A lot of people have assumed that something awful must have happened to me, or that all the criticism directed at me has had some cumulative effect that has hurt my faith. It is not like that. I just don’t believe it, and I did not want to spend the rest of my life pretending otherwise.
I know you have taken a hammering for having opinions different to some of the more traditional ones and I have to say some of them I share … but having them shouldn’t have made you a target for people’s fear. I am sorry for the treatment you have received and hope that these people haven’t forced your hand so to speak.
It is true that I received more than my fair share of criticism and opposition, especially in the two years before I resigned. To some extent, anyone who makes dissident views public is going to receive some kick back. Despite the official line that Christadelphians are free to think and believe as they choose outside of the strict definitions of the agreed statement of faith, in practice the Christadelphian community is prone to silencing the dissidents or at least making their lives very uncomfortable. I knew that, and I was well aware of it before I chose to write a blog exploring some alternative perspectives on the Bible.
I am a professor, and I am used to robust discussion of different perspectives, even heated defence of alternative points of view. In fact, when I attended Bible classes as a believer, Leanne would sometimes gently remind me that I was “not at work now” and that I should be more restrained in pointing out the flaws in what other people said.
So when my fellow Christadelphians objected to things that I had written, it really did not bother me. I was careful to avoid some topics that I thought were too “hot” for open discussion, but I was prepared for opposition, even condemnation, on other topics.
Nevertheless, many people have assumed that my resignation from the community, and rejection of Christianity, had something to do with the sustained campaign against me from within the Christadelphian community. That assumption is wrong. My journey to unbelief was an intellectual process, and a rational decision. It was not an emotional response to the somewhat hysterical reactions to things that I wrote.
Hi Rob, I suppose I am only one of many of your friends who have been saddened by your crisis in faith. I have often wondered about my own faith and sometimes felt as spiritual as my bootlaces. I have also wondered whether our community encourages a social baptism, based on head knowledge and the ritual of joining a social club. Many church counsellors have described Christadelphians as having it ‘in the head, but not the heart’. You are not alone with your questioning. I would say that every good christian from time immemorial has questioned their faith and challenged God. I believe this is essential for truth to be found and for us to really know what is in our hearts. Often we find that an experience in life seems to evoke an unexpected response from God and we feel confused or betrayed, let down or left alone. I do not know what experience you have had to have left you feeling this way. You have been an inspiration and mentor to many and I can only pray that maybe God is using this time to help you look deep into yourself and find Him in your heart.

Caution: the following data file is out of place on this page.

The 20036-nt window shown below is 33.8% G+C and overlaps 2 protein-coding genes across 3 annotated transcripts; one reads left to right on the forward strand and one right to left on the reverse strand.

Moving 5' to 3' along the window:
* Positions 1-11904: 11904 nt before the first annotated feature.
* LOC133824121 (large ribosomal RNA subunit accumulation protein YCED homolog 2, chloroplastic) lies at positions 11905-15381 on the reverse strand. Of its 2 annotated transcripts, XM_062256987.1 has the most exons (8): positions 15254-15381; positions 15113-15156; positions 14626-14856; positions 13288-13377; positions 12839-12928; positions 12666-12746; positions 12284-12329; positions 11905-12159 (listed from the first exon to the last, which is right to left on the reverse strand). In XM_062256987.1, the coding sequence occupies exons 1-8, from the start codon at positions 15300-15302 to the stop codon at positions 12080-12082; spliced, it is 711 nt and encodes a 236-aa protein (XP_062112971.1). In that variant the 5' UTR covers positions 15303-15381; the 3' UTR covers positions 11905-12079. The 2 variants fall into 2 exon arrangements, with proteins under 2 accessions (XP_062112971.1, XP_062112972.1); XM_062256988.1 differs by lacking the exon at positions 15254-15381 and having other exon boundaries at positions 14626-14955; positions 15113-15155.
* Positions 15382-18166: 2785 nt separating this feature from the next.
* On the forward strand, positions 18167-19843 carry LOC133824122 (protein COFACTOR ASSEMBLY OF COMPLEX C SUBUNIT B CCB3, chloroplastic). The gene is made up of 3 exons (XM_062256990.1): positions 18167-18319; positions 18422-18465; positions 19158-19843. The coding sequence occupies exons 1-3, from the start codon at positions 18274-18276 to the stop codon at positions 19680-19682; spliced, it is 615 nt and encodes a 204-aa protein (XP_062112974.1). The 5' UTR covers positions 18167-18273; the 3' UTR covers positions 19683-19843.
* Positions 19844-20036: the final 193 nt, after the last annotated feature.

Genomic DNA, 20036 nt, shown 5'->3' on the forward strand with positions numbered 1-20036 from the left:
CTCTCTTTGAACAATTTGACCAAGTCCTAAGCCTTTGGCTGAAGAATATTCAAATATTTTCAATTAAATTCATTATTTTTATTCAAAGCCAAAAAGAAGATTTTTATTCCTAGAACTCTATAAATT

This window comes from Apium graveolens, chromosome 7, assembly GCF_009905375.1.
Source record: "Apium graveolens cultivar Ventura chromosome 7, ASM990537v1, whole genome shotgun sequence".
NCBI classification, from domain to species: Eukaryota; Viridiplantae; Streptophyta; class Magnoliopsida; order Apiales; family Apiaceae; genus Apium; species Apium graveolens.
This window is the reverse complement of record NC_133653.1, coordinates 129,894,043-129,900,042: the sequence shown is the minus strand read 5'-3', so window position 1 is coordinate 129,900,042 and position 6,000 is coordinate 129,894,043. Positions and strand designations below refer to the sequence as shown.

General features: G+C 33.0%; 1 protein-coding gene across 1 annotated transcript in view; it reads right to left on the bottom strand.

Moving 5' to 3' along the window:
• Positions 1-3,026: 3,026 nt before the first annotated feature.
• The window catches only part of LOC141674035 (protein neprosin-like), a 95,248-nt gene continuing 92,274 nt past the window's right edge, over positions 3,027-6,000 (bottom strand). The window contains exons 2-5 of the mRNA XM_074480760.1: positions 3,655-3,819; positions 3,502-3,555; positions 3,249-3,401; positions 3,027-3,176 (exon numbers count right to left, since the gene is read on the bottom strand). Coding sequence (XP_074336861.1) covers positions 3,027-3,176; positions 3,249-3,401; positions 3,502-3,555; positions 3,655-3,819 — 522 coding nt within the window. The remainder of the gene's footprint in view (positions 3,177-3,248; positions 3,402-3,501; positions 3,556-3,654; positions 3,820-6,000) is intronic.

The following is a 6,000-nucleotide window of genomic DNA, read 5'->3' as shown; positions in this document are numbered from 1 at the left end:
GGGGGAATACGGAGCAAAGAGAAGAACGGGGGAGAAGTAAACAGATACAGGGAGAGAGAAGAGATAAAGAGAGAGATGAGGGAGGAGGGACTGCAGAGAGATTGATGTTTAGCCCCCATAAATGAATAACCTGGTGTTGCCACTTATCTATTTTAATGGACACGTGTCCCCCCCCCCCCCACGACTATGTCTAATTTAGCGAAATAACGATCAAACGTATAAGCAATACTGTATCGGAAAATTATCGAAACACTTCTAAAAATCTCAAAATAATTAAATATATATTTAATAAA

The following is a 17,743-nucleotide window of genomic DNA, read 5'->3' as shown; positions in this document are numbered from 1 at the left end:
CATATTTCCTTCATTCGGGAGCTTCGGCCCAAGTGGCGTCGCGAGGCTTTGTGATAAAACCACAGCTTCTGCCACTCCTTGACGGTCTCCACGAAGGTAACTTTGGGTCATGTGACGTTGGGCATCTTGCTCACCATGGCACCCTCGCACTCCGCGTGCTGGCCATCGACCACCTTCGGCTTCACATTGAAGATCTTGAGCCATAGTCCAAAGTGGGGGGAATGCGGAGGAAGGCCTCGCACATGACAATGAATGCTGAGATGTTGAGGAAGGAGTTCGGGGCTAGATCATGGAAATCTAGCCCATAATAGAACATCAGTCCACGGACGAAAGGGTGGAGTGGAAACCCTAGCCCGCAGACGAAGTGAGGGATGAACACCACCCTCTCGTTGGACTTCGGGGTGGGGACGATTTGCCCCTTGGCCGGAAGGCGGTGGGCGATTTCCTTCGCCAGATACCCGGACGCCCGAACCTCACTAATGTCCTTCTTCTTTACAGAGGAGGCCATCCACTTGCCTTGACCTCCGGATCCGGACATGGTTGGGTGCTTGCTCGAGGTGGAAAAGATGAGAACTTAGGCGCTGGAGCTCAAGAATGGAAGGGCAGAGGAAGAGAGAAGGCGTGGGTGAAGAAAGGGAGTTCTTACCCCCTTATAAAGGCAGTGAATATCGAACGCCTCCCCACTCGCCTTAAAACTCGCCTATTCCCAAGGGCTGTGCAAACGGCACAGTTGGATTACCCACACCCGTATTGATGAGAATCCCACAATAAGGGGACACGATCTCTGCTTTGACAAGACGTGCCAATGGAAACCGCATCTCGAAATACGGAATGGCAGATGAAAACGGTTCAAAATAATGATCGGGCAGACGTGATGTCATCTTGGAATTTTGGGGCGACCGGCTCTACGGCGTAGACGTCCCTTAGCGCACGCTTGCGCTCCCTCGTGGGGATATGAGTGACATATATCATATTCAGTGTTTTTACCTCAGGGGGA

Several people made this assumption: that only a deeply distressing experience could have led to my unbelief. I’m glad to say that is not true. However, I have looked deep within myself. What led me to my decision was a long careful look at why I believed what I did, and what evidence there was for anything that I believed. I became an unbeliever because that is where the evidence led me. It was not a position in which I wanted to end up, but nor was it a position I came to because I was fleeing something else. Like it or not, I am an unbeliever because the evidence strongly suggests that the Bible is a book written entirely by men thousands of years ago, and that God (if he or she exists at all) has no personal interactions with human beings.
I suspect that people would prefer me to have suffered some terrible trauma because then there would be a more palatable reason for my unbelief. It would be easier to be able to excuse it as the result of some dreadful personal experience, then to have to face the lack of evidence for the Bible and for its God.
So sorry to read your blog. You obviously have no idea how serious a mistake you are making. I don’t know your situation but you are clearly under a pressure in Australia which hasn’t reached the U.K. yet. I know that it will. Will Christ find faith when he returns? You know the words. Clearly a rhetorical question to which the answer is ‘no’ or at least ‘very little’. Does that mean that it’s all wrong. Just as clearly ‘no’. The evidence is compelling (to me, if not to you) that the way the Christadelphians understand things is as near correct as perfect. Of course, we do not judge how merciful the Father will be on incorrect belief. Our behaviour is all important. We leave the rest to the Father.
A final thought: you cannot resign from baptism any more than you reverse circumcision.
This one was from someone I do not know and have never met. Again, I can only assume that people like to imagine that I was “under a pressure” because that helps them explain my unbelief. Many letters have ignored the fact that my unbelief is a result of a careful consideration of the evidence. Nothing more. I simply looked at the evidence as carefully as I could and came to the conclusion that I had been following an empty delusion all my life.
When someone expresses such dogmatic certainty, it makes me wonder if they are desperately trying to convince themselves rather than me.